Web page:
The attendant circumstance participle is used to communicate an action that, in some sense, is coordinate with the finite verb. In this respect it is not dependent, for it is translated like a verb. Yet it is still dependent semantically, because it cannot exist without the main verb. It is translated as a finite verb connected to the main verb by and. The participle then, in effect, “piggy-backs” on the mood of the main verb. (Wallace, Greek Grammar Beyond the Basics, 640)

The participle "piggy-backs" on the mood of the main verb, being connected to the main verb semantically by the word and. So when a participle piggy-backs on an imperative verb, it gets imperatival force. We join them by the word and, which does not appear in the Greek text.

So, the Great Commission text does not say "As you are going . . .", but rather, "Go and make disciples . . ." Anybody who tells you differently has not read much Greek.

Tuesday, February 24, 2009

The Joy of Inductive Discovery (Greek)

I have been reading through the Greek New Testament once a year for the past several years. I enjoy it very much, and I think it helps me be a better teacher of Koine Greek, DUH!

This year I started off with the Gospel of John (easy), then I read John's epistles (easy), and from there went back to Matthew, at which time I will read straight through the New Testament, skipping over the books previously read.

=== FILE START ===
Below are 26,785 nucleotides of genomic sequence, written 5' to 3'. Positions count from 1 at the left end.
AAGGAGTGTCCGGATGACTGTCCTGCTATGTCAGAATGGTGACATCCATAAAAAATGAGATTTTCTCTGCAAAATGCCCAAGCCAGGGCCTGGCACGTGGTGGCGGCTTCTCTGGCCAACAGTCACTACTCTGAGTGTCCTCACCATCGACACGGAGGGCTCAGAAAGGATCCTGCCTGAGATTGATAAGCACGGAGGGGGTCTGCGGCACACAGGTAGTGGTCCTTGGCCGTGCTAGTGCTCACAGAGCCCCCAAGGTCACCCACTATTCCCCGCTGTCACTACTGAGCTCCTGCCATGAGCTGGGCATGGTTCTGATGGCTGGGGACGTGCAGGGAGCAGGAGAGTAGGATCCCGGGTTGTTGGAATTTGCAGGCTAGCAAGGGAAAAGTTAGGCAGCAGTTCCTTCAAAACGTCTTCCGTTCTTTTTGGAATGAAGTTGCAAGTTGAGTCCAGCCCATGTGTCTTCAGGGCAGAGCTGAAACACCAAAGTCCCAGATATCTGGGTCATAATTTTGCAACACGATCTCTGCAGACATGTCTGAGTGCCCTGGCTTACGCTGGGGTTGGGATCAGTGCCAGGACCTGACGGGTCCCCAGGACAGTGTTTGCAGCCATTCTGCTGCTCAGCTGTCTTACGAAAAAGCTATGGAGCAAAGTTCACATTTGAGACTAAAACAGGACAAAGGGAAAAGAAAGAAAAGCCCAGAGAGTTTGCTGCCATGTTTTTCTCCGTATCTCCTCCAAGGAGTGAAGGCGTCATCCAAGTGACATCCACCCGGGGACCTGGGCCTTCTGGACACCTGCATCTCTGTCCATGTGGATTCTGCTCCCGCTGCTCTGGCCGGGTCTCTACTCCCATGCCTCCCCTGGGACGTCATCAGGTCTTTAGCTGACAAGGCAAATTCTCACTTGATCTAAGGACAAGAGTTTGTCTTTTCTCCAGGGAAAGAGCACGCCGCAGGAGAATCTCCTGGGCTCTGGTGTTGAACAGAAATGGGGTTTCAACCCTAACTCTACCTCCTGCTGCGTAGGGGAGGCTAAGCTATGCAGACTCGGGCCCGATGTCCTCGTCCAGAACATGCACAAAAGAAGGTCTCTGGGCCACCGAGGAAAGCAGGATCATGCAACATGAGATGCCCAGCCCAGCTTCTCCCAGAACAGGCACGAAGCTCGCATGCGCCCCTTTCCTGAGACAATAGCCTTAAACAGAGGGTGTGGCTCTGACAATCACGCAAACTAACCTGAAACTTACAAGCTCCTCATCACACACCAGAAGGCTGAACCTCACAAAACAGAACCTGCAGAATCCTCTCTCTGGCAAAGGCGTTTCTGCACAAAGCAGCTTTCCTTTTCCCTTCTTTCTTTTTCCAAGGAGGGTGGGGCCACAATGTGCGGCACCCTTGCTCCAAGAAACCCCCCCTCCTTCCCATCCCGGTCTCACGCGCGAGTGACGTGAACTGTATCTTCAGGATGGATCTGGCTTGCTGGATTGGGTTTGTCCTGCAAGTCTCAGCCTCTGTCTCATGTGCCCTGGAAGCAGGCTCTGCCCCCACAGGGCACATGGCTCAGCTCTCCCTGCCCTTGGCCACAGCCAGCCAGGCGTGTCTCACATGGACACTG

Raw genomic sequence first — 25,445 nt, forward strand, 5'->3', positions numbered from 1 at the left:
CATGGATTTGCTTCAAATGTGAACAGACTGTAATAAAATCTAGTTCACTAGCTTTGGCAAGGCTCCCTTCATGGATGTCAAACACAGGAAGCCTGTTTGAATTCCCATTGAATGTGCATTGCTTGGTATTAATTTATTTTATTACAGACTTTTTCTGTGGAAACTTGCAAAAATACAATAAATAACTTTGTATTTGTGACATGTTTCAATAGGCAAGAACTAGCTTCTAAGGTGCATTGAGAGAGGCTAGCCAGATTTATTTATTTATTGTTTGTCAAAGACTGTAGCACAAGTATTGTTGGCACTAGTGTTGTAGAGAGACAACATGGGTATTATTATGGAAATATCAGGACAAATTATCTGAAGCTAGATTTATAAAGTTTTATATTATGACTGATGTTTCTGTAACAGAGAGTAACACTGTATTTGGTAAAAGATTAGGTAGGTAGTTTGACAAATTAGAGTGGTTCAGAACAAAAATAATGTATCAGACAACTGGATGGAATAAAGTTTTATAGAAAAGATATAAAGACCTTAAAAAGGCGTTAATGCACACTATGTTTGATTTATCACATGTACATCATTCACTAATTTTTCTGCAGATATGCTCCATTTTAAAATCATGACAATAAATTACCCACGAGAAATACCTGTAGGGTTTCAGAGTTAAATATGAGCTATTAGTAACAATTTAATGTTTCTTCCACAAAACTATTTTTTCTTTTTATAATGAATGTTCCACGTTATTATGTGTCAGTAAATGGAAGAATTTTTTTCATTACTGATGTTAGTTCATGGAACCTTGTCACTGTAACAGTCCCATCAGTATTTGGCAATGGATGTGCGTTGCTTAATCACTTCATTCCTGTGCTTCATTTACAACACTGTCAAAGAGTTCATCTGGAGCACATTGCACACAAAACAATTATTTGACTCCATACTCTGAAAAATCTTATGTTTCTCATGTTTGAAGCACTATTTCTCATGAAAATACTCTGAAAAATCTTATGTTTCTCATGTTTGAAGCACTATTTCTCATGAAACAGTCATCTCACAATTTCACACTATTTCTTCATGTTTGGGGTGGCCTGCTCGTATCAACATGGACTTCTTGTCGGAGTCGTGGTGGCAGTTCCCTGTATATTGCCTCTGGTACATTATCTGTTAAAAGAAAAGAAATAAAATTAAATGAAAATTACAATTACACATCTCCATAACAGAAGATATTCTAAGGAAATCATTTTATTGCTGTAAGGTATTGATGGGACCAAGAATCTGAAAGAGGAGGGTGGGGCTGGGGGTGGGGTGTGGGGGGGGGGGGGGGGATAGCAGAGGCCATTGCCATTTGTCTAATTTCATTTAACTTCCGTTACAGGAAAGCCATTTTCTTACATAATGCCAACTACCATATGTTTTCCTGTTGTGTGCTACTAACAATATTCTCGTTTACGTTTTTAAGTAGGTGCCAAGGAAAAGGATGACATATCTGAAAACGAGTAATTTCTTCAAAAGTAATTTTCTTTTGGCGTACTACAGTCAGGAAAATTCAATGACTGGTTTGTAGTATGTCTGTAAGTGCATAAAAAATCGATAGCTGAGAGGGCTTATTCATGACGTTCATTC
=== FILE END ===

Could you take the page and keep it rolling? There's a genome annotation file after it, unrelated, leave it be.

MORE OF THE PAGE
First year students of New Testament Greek learn a couple pretty common deponent verbs as vocabulary:

πορεύομαι = I go
ἔρχομαι = I go, come

Students sometimes have difficulty with the concept of ἔρχομαι being either I come or I go. Which is it? In my reading today, included in the passage was the healing of the centurion's servant (Matthew 8:5-13). In v. 9 the centurion tells Jesus that he tells one servant to go and he goes, but to another one he says to come and he comes. Both words are used in that narrative:

καὶ λέγω τούτῳ· πορεύθητι, καὶ πορεύεται, καὶ ἄλλῳ· ἔρχου, καὶ ἔρχεται.

At least in this setting, πορεύομαι is the one meaning go, and ἔρχομαι means come. Now you ought to take this knowledge, add $3.50 to it, and be able to buy at least something at Starbuck's.

Saturday, February 21, 2009

Who is "The Forgotten Man"?

Late last year I read through Amity Shlaes' book, The Forgotten Man: A New History of the Great Depression. The phrase "forgotten man" was used by Franklin D. Roosevelt in a radio address given on April 7, 1932, in a time of economic crisis that many say is very much like our current economic crisis. FDR said,

These unhappy times call for the building of plans that rest upon the forgotten, the unorganized but the indispensable units of economic power, for plans like those of 1917 that build from the bottom up and not from the top down, that put their faith once more in the forgotten man at the bottom of the economic pyramid.

That quote reminds me of our president's speeches during the electoral campaign, where he "made a career" of criticizing the "failed policies of the last eight years" that expect prosperity to "trickle down from the top". Rather, Obama advocates a "trickle-up" approach to economics, believing that to continue in what he calls "the failed policies of the last eight years", will result in "trickle-up pain" rather than "trickle-down prosperity". For an example of his campaign rhetoric, watch this video: